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A coworker and I were browsing SO when we came across a question about SQL Injection, and it got us wondering: how do parametrized queries work internally? Does the API you are using (assuming it supports parametrized queries) perform concatenation, combining the query with the parameters? Or do the parameters make it to the SQL engine separately from the query, and no concatenation is performed at all?

Google hasn't been very helpful, but maybe we haven't searched for the right thing.

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4 Answers

up vote 5 down vote accepted

The parameters make it to the SQL engine separately from the query. Execution plan calculated or reused for the parametrized query, and then query is executed by sql engine with parameters.

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Paramters make it to the SQL server intact, and individually "packaged" with meta data indicating their type, whether Input or Output etc. As Alex Reitbort points out, it is so because the parametrized statements are a server level concept, not merely a convenient way of invoking commands from various connection layers.

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I doubt that SQL SERVER builds a complete query string from the given parametrized query where the parameter list is concatenated in.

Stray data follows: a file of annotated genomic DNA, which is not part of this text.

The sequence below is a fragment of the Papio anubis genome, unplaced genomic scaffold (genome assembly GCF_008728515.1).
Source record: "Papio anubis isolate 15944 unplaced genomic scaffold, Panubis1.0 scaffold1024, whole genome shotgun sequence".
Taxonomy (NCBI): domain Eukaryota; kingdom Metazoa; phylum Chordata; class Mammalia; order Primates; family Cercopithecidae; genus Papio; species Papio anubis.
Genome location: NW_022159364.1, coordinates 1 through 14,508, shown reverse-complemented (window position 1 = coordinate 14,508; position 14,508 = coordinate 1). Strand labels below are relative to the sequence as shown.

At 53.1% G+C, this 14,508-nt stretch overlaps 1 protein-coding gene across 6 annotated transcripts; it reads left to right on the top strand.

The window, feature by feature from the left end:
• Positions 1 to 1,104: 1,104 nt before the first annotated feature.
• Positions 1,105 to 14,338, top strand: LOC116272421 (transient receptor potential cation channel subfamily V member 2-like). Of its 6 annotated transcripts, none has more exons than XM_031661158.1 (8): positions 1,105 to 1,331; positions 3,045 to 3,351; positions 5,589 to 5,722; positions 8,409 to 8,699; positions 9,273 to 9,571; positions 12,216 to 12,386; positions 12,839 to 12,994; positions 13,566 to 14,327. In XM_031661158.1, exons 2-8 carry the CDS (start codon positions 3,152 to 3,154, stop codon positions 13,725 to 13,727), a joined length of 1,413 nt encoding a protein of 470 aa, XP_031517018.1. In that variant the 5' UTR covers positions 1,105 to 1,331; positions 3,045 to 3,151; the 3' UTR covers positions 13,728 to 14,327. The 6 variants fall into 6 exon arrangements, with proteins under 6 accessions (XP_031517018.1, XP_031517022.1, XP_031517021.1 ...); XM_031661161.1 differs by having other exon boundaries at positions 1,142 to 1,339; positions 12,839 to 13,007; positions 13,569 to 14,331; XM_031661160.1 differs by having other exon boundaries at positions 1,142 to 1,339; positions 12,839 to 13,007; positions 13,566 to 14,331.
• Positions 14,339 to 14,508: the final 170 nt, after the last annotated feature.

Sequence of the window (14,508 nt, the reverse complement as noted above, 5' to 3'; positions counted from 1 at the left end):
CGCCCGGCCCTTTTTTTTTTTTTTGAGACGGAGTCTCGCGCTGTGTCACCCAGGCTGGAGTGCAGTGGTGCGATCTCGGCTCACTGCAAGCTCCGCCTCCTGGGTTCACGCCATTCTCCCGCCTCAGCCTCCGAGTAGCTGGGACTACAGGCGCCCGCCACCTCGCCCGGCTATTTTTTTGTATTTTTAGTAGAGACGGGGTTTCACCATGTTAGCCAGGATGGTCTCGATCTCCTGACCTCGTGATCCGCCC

It most likely parses the given parametrized command string splitting it into an internal data structure based on reserved words and symbols (SELECT, FROM, ",", "+", etc). Within that data structure, there are properties/places for values like table names, literals, etc. It is here that it copies (verbatim) the each passed in parameter (from the list) into the proper section of that structure.

so your @UserName value of: 'x';delete from users --

in not never needs to be escaped, just used as the literal value it really is.

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Parameters are passed along with the query (not within the query), and are automatically escaped by the API as they are sent in accordance with the underlying database communications protocol.

For example, you might have

Query: <<<<select * from users where username = :username>>>>
Param: <<<<:username text<<<<' or '1' = '1>>>>>>>>

That's not the exact encoding any database protocol actually uses, but you get the idea.

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